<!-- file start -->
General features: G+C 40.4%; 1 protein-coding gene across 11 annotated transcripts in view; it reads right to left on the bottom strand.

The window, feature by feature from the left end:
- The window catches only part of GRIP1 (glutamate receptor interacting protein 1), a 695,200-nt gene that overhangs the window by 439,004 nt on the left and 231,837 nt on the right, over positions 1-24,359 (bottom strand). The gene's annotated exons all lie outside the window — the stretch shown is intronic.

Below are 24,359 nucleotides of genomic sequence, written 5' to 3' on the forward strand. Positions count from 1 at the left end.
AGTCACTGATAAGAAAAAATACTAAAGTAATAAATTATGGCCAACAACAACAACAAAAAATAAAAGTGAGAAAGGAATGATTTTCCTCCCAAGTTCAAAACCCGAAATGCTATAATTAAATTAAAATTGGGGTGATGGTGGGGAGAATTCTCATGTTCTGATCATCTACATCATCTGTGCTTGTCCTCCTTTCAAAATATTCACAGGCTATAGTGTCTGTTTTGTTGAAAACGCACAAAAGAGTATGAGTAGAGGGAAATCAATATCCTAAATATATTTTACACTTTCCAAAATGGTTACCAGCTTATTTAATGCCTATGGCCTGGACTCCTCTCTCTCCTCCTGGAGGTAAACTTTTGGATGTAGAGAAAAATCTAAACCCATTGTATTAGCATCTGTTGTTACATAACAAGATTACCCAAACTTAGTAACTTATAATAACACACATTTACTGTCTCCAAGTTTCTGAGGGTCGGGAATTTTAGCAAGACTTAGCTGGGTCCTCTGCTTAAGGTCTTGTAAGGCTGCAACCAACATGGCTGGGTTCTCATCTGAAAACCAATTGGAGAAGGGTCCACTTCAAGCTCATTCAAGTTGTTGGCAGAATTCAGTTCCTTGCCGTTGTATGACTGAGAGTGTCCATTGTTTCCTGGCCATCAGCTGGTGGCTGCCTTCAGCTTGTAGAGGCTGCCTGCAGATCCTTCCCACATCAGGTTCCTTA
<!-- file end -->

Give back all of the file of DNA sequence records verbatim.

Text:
General features: G+C 40.4%; 1 protein-coding gene across 11 annotated transcripts in view; it reads right to left on the bottom strand.

The window, feature by feature from the left end:
- The window catches only part of GRIP1 (glutamate receptor interacting protein 1), a 695,200-nt gene that overhangs the window by 439,004 nt on the left and 231,837 nt on the right, over positions 1-24,359 (bottom strand). The gene's annotated exons all lie outside the window — the stretch shown is intronic.

Below are 24,359 nucleotides of genomic sequence, written 5' to 3' on the forward strand. Positions count from 1 at the left end.
AGTCACTGATAAGAAAAAATACTAAAGTAATAAATTATGGCCAACAACAACAACAAAAAATAAAAGTGAGAAAGGAATGATTTTCCTCCCAAGTTCAAAACCCGAAATGCTATAATTAAATTAAAATTGGGGTGATGGTGGGGAGAATTCTCATGTTCTGATCATCTACATCATCTGTGCTTGTCCTCCTTTCAAAATATTCACAGGCTATAGTGTCTGTTTTGTTGAAAACGCACAAAAGAGTATGAGTAGAGGGAAATCAATATCCTAAATATATTTTACACTTTCCAAAATGGTTACCAGCTTATTTAATGCCTATGGCCTGGACTCCTCTCTCTCCTCCTGGAGGTAAACTTTTGGATGTAGAGAAAAATCTAAACCCATTGTATTAGCATCTGTTGTTACATAACAAGATTACCCAAACTTAGTAACTTATAATAACACACATTTACTGTCTCCAAGTTTCTGAGGGTCGGGAATTTTAGCAAGACTTAGCTGGGTCCTCTGCTTAAGGTCTTGTAAGGCTGCAACCAACATGGCTGGGTTCTCATCTGAAAACCAATTGGAGAAGGGTCCACTTCAAGCTCATTCAAGTTGTTGGCAGAATTCAGTTCCTTGCCGTTGTATGACTGAGAGTGTCCATTGTTTCCTGGCCATCAGCTGGTGGCTGCCTTCAGCTTGTAGAGGCTGCCTGCAGATCCTTCCCACATCAGGTTCCTTA